• "By the mid-1930s most of the unemployment black spots in the north were home to a cluster of predominantly working-class writers ... As to why so many of the working-class writers of the period failed to achieve and kind of lasting success, the explanation very often lay neither in lack of talent, nor restricted range, but in the want of social and professional contacts" p.109
  • "Book publishing, having boomed in the early post-war period, then went into a sharp decline" p.142
  • "historically, very few writers - certainly very few 'serious' writers - have ever been able to support themselves by fiction alone" p.143
  • "the two most influential academics involved in the teaching of English literature in British Universities in 1918 were Sir Walter Raleigh (1861-1922) and Sir Arthur Quiller-Couch (1863-1944)" p.155
  • "F.R. Leavis ... no academic teacher of English during the period 1930-60 was quite so influential or quite so widely resented" p.170
  • "Clearly in terms of medium and influence, the [2nd World] war belonged not so much to the poet or the short-story writer but to the man or woman who sponsored them: the editor" p.202
  • "the end of the Great War had a profoundly liberating effect on literature ... By contrast, the literary world of the later 1940s looked a stagnant affair" p.225
  • "One marked feature of the mid-twentieth-century marketplace was the collapse of the middlebrow literary magazine" p.247
  • "one of the truly striking characteristics of the 'serious' writers of the 1950s is how reluctant the majority of them were to commit themselves fully to literature" p.248
  • "the 'new man' is a feature of fiction in the 1950s" p.268
  • "Just as Stephen Spender had , in the 1930s, found himself regarded by the older, Georgian writers as a symbol of everything that was wrong with contemporary literature ... so in the 1950s he was singled out as ... 'the kind of poet who it was necessary to oppose'" p.272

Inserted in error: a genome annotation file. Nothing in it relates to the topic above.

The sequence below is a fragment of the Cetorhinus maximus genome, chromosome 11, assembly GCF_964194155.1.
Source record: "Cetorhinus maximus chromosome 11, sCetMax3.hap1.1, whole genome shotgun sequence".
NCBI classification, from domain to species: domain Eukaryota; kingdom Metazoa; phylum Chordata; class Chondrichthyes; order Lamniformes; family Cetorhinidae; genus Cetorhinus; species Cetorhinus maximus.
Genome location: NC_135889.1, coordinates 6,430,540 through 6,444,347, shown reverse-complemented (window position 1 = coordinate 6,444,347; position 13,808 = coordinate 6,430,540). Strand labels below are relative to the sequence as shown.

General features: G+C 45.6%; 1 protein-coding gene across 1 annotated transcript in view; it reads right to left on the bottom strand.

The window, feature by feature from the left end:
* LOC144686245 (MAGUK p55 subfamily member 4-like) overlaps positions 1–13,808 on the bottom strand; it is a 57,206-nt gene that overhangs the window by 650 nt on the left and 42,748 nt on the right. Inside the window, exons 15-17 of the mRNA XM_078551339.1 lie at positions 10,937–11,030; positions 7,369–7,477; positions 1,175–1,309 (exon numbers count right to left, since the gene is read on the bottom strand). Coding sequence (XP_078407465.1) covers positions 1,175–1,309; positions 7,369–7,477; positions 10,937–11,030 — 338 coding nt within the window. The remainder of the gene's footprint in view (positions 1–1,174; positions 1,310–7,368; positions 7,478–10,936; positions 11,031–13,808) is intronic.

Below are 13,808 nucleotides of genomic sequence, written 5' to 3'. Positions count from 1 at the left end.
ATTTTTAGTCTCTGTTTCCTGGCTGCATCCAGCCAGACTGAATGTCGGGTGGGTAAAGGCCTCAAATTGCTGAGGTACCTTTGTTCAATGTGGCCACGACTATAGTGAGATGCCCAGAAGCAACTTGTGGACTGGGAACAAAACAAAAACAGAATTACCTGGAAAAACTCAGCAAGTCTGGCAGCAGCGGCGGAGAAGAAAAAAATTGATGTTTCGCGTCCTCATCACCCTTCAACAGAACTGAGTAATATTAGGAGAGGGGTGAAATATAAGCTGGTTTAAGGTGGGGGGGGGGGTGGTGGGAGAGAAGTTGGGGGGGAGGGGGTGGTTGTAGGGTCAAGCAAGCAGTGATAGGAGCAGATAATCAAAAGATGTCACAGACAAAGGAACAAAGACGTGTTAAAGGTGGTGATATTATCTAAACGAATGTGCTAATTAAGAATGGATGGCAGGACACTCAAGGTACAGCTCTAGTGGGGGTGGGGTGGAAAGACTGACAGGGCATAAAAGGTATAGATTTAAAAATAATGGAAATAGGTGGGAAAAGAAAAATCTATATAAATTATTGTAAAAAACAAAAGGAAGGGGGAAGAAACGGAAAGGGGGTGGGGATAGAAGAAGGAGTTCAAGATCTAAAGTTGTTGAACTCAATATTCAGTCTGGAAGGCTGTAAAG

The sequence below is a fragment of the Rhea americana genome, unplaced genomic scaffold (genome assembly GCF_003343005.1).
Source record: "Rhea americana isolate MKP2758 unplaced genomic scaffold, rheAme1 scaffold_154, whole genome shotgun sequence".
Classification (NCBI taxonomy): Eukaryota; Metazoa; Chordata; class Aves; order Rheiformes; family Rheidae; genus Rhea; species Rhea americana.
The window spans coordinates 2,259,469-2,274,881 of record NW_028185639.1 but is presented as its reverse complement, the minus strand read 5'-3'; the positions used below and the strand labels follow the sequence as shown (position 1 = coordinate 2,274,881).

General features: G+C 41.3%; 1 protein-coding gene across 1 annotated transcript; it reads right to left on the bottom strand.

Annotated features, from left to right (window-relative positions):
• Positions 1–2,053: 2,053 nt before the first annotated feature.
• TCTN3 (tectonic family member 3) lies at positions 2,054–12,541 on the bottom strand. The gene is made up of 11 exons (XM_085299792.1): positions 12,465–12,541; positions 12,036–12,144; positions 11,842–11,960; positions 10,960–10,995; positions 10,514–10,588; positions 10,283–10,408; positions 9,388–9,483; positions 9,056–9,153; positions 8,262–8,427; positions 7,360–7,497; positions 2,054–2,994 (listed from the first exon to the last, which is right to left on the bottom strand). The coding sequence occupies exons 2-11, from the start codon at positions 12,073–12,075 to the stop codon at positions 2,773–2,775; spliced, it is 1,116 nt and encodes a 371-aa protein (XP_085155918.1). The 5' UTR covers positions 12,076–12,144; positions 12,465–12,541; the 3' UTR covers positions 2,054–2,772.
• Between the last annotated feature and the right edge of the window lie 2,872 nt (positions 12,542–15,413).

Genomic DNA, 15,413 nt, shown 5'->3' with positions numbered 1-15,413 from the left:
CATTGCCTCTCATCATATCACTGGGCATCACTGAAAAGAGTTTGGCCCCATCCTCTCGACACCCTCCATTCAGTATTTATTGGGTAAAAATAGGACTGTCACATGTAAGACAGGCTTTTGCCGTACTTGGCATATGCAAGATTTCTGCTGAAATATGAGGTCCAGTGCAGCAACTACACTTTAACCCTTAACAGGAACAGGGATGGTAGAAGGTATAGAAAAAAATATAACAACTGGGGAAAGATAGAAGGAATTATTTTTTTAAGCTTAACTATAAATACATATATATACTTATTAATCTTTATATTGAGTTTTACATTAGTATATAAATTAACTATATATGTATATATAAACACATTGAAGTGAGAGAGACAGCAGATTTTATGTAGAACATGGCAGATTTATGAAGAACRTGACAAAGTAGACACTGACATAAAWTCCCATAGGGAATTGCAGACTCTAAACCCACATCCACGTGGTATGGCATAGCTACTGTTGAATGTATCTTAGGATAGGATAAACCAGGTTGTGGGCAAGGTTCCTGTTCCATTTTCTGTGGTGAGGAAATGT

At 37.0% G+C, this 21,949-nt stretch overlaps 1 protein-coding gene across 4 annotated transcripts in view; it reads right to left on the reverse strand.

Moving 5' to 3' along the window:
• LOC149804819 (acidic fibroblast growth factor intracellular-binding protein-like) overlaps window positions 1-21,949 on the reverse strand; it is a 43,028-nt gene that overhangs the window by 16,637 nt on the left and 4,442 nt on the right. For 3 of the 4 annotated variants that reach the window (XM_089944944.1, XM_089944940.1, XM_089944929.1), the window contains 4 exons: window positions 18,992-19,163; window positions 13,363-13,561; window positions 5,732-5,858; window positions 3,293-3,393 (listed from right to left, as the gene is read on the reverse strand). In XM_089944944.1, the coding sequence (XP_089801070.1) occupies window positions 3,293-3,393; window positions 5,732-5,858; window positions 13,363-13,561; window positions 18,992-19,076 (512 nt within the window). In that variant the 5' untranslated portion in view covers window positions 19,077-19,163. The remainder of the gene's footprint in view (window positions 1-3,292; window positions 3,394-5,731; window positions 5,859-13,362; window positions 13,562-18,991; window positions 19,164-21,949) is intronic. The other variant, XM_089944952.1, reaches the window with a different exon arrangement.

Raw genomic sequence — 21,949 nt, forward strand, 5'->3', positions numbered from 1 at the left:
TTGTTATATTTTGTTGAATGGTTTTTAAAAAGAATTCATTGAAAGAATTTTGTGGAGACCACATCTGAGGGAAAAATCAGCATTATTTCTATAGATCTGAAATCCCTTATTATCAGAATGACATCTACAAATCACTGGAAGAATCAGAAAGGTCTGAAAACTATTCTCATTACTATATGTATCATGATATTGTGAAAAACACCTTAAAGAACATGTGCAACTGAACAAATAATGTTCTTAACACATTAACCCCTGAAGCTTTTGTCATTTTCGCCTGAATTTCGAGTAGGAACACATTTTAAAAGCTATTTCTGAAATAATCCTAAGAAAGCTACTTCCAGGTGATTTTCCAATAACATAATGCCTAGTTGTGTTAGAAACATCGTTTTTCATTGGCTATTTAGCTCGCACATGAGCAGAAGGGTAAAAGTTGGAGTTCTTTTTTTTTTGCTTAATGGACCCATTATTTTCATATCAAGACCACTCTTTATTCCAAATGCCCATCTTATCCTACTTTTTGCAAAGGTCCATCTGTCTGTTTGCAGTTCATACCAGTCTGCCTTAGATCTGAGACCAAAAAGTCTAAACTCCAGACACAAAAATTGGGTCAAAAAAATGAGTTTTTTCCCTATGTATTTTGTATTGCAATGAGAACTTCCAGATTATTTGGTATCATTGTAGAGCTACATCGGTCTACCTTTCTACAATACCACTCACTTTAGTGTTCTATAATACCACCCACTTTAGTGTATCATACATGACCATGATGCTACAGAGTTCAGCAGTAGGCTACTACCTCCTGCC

• "[in the mid-century] The anti-Victorian fires stoked in the 1920s ... had long since died down." p.288
  • "Far more so than the 1940s and the 1950s ... the 1960s and 1970s were an era in which the upmarket woman writer carried ... a great deal before her" p.328
  • "By the mid-1960s the total sum of something under £5000 [was given to literature by the Arts Council] ... The Literature Panel ... began its deliberations in January 1966" p.342
  • "In 1973-4, for example, out of the total [Arts Council] grant of £17 million, exactly £146,000 went to literature" p.342
  • "the New Fiction Society [was] a state-sanctioned book club offering newly published novels at discount prices ... a promising idea that failed spectacularly" (started in 1974-5) p.344
  • "The immense concentration of resources on the university teaching of English in the 1960s had two main consequences for literary culture. Most obviously, it began to professionalise and institutionalise literary criticism ... at the same time minimising its relevance to the greater part of the reading public" p.366
  • "the arts world of the 1960s increasingly came to be defined by its attitude to the burgeoning counter-culture" p.393
  • "By the early 1970s ... the writer was less of a public figure than he or she had been for perhaps a century and a half" p.394
  • "A few best-sellers aside (Betjeman, Hughes, Larkin) poetry was commercially negligible by the end of the 1970s" p.396
  • "The boom in 'serious' publishing that characterised the 1980s and early 1990s has no single cause ... The most obvious was the emergence of a new wave of English and Commonwealth novelists" p.397
  • "there was no denying Granta's success. This, in the context of literary magazine publishing, was simply unprecedented" p.400
  • "One dramatic effect of the early 1980s publishing revolution was a substantial increase in the amount of money available to an elite band of home-grown 'literary' novelists" p.425
  • "In the hot-house conditions of the 1980s ... the new power broker was the literary agent" p.438
  • "the two most significant developments with the capacity to alter the outward face that 'literature' presents to the world are the rise of creative writing MAs and the employment by university English departments of novelists and poems to teach them" p.447